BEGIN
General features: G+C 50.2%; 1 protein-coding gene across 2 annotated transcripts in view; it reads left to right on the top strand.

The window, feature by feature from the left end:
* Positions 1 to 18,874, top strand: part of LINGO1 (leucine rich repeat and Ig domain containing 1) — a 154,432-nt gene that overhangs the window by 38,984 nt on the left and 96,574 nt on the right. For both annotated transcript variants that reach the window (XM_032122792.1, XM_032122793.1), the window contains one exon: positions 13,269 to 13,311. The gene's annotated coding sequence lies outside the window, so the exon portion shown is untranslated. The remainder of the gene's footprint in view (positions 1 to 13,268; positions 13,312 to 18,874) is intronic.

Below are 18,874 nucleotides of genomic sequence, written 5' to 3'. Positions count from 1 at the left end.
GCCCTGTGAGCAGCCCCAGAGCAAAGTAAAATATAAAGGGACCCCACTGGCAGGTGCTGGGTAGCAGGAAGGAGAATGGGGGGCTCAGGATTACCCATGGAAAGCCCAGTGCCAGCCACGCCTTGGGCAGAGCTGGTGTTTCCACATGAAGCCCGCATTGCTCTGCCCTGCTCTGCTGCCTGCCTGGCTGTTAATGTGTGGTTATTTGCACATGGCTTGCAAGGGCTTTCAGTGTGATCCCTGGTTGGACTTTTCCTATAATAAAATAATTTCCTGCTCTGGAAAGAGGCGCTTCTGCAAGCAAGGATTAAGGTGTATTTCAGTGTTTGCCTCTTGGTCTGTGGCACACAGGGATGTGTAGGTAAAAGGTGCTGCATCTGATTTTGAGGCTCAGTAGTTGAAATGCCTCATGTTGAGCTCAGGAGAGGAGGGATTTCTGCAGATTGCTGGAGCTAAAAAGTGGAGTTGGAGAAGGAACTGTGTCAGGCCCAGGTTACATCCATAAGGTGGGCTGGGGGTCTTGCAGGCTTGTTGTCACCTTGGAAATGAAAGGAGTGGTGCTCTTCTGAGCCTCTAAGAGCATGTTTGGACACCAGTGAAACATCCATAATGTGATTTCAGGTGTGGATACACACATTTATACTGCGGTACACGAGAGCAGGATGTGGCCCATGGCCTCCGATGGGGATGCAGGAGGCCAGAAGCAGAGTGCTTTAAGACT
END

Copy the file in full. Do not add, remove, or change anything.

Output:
General features: G+C 50.2%; 1 protein-coding gene across 2 annotated transcripts in view; it reads left to right on the top strand.

The window, feature by feature from the left end:
* Positions 1 to 18,874, top strand: part of LINGO1 (leucine rich repeat and Ig domain containing 1) — a 154,432-nt gene that overhangs the window by 38,984 nt on the left and 96,574 nt on the right. For both annotated transcript variants that reach the window (XM_032122792.1, XM_032122793.1), the window contains one exon: positions 13,269 to 13,311. The gene's annotated coding sequence lies outside the window, so the exon portion shown is untranslated. The remainder of the gene's footprint in view (positions 1 to 13,268; positions 13,312 to 18,874) is intronic.

Below are 18,874 nucleotides of genomic sequence, written 5' to 3'. Positions count from 1 at the left end.
GCCCTGTGAGCAGCCCCAGAGCAAAGTAAAATATAAAGGGACCCCACTGGCAGGTGCTGGGTAGCAGGAAGGAGAATGGGGGGCTCAGGATTACCCATGGAAAGCCCAGTGCCAGCCACGCCTTGGGCAGAGCTGGTGTTTCCACATGAAGCCCGCATTGCTCTGCCCTGCTCTGCTGCCTGCCTGGCTGTTAATGTGTGGTTATTTGCACATGGCTTGCAAGGGCTTTCAGTGTGATCCCTGGTTGGACTTTTCCTATAATAAAATAATTTCCTGCTCTGGAAAGAGGCGCTTCTGCAAGCAAGGATTAAGGTGTATTTCAGTGTTTGCCTCTTGGTCTGTGGCACACAGGGATGTGTAGGTAAAAGGTGCTGCATCTGATTTTGAGGCTCAGTAGTTGAAATGCCTCATGTTGAGCTCAGGAGAGGAGGGATTTCTGCAGATTGCTGGAGCTAAAAAGTGGAGTTGGAGAAGGAACTGTGTCAGGCCCAGGTTACATCCATAAGGTGGGCTGGGGGTCTTGCAGGCTTGTTGTCACCTTGGAAATGAAAGGAGTGGTGCTCTTCTGAGCCTCTAAGAGCATGTTTGGACACCAGTGAAACATCCATAATGTGATTTCAGGTGTGGATACACACATTTATACTGCGGTACACGAGAGCAGGATGTGGCCCATGGCCTCCGATGGGGATGCAGGAGGCCAGAAGCAGAGTGCTTTAAGACT